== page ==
Tag Archives: Charge backs

Are claw backs legal when the account is past due?

Question and answer format

Question

Our small sales team is paid 100% commission on gross margin. Sometimes, we claw back commissions that were paid after the customer is past due and in collections, is this legal?

Answer

I won’t venture a legal opinion here — and believe it is likely to vary from state to state. However, I will assure you that it is common practice to recover commissions paid in cases in which the company is not paid. To be sure you’re covered legally, and that everyone knows what to expect, you would do well to document your intention to do that in your compensation plan document. Your plan document should also cover how you intend to handle leaves of absence, terminations, and claim the right for management to change the compensation plan at their sole discretion. Once you have that document in place, have a local lawyer review it, and you’ll be all set.

Reducing sales compensation for bad debt

Question and answer format

Question

How do most companies handle sales compensation when there is a write-off for bad debt. Do they charge them back on the cost the company is out, or the gross profit they would have made if the customer paid?

Answer

Most of our clients do charge back the sales credit for deals (or portions of deals) that are written off for bad debt. If you are paying based on the sales value, then the sales value is what would normally be reversed. If you are giving sales credit and paying based on deal margin, then the margin value of the deal that was originally credited (or an appropriate fraction of it if the write-off is partial) is what is reversed out of sales credit. The tricky part is whether you reverse either (1) the compensation that was earned on that deal at the time it was credited, or (2) the sales credit for that deal so that it reduces compensation in the measurement period in which the credit is reversed. The right answer to which of these to implement would be based on the detailed mechanics of your compensation plan.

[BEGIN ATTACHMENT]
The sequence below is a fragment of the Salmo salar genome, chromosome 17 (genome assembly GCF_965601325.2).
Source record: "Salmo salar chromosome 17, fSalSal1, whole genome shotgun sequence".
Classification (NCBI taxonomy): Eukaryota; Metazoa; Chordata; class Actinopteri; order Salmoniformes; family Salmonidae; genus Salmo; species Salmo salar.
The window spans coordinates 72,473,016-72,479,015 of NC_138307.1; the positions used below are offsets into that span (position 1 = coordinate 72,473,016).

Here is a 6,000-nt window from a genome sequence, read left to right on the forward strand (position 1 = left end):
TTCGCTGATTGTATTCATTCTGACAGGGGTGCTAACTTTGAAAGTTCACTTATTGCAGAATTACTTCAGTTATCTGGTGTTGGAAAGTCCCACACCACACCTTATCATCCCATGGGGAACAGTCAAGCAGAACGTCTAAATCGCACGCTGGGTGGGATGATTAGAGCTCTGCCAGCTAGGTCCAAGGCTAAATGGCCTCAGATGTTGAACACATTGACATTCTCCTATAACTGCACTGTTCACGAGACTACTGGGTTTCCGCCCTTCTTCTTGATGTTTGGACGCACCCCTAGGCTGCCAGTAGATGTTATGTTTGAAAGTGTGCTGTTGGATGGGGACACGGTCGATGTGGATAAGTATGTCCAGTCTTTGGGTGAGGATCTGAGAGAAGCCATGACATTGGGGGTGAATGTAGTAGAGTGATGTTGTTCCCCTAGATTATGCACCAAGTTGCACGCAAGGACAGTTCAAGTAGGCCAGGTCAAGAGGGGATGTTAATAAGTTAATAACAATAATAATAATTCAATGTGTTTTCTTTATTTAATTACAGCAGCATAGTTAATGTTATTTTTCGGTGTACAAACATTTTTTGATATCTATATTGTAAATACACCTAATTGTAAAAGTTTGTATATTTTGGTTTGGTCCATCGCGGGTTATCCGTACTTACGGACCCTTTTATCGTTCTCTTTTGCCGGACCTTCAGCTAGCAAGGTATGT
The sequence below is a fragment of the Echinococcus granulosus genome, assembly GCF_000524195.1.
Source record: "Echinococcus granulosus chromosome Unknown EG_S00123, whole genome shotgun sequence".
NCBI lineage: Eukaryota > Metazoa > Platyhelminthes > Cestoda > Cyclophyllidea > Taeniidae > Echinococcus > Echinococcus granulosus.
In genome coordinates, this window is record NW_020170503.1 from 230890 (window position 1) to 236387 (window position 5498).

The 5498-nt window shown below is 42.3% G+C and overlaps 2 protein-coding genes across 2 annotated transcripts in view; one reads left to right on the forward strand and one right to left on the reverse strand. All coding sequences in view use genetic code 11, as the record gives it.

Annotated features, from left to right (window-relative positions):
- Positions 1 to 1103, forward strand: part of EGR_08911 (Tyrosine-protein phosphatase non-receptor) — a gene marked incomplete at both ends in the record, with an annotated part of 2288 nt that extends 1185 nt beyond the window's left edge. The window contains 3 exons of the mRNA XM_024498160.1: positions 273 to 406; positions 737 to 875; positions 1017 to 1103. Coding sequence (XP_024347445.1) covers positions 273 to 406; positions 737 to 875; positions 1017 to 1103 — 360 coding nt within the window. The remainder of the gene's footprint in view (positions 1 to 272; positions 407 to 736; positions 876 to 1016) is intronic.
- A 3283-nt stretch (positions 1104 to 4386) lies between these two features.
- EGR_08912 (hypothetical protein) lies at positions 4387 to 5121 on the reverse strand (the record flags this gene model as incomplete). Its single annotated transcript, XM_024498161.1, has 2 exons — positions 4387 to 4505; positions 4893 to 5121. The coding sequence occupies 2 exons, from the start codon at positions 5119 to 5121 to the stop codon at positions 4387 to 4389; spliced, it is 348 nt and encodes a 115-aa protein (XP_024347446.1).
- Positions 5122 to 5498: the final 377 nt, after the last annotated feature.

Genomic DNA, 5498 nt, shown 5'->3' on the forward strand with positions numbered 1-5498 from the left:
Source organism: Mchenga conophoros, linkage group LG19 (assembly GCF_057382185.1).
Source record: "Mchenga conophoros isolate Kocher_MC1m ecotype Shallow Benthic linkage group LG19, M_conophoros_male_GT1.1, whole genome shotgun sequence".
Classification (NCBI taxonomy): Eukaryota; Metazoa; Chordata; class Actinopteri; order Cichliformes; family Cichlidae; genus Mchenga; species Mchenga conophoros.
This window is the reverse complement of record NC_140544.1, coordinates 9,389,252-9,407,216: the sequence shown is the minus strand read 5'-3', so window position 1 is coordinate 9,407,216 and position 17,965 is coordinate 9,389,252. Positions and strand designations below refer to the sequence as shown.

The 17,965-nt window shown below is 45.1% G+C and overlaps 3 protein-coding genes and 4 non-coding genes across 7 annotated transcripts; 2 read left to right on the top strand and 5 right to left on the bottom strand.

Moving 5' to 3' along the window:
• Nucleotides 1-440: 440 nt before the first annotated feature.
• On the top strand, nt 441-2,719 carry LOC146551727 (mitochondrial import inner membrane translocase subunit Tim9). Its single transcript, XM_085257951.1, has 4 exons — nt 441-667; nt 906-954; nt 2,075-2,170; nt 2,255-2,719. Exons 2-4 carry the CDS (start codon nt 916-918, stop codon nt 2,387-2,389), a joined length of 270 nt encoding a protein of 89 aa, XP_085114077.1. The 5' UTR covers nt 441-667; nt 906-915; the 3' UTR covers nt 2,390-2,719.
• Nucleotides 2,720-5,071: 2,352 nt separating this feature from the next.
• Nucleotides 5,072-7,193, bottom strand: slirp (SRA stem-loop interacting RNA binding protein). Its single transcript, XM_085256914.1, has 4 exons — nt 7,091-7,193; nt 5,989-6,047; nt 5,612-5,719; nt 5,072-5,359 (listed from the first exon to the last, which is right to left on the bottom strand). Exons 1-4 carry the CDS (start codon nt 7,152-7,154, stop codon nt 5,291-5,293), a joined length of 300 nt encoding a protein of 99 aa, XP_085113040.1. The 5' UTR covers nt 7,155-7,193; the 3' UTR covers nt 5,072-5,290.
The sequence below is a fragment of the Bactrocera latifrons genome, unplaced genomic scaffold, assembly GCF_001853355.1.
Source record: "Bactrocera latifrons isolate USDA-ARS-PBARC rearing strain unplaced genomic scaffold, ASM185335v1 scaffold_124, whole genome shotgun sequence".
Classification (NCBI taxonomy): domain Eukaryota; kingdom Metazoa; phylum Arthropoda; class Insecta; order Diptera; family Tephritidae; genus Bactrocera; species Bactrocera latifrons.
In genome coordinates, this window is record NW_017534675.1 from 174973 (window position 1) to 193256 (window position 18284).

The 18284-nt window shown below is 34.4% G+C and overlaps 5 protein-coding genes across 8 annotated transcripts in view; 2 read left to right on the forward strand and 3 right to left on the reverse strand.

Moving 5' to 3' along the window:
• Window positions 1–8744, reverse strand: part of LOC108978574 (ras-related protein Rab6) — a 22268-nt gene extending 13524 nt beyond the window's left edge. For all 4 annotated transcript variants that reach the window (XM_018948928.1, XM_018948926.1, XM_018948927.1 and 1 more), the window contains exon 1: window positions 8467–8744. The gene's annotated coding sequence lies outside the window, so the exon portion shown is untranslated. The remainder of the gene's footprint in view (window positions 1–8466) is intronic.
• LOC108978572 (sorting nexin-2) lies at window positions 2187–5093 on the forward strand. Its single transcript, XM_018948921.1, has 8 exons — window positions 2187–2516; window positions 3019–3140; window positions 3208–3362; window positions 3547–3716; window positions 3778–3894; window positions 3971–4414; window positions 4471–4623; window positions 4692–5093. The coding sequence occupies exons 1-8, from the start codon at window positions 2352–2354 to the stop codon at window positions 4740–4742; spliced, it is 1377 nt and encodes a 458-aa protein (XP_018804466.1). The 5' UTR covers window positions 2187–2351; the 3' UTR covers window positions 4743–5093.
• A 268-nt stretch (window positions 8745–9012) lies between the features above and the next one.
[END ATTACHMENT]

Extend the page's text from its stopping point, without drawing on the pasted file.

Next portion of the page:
An account may become past due after commissions are paid. What are the options?

Sometimes customers return products, or they just don’t pay. As a result, some companies do a charge back on commissions paid to the sales person on the sale. The legality of this practice can vary from state to state. However, it is common practice to recover commissions paid in cases in which the company is not paid.

To be sure you’re covered legally, and that everyone knows what to expect, you would do well to document your intention to charge back commissions in case of returns or non-payment in your compensation plan document. Your plan document should also cover how you intend to handle leaves of absence, terminations, and claim the right for management to change the compensation plan at their sole discretion. Once you have that document in place, have a local lawyer review it, and you’ll be all set.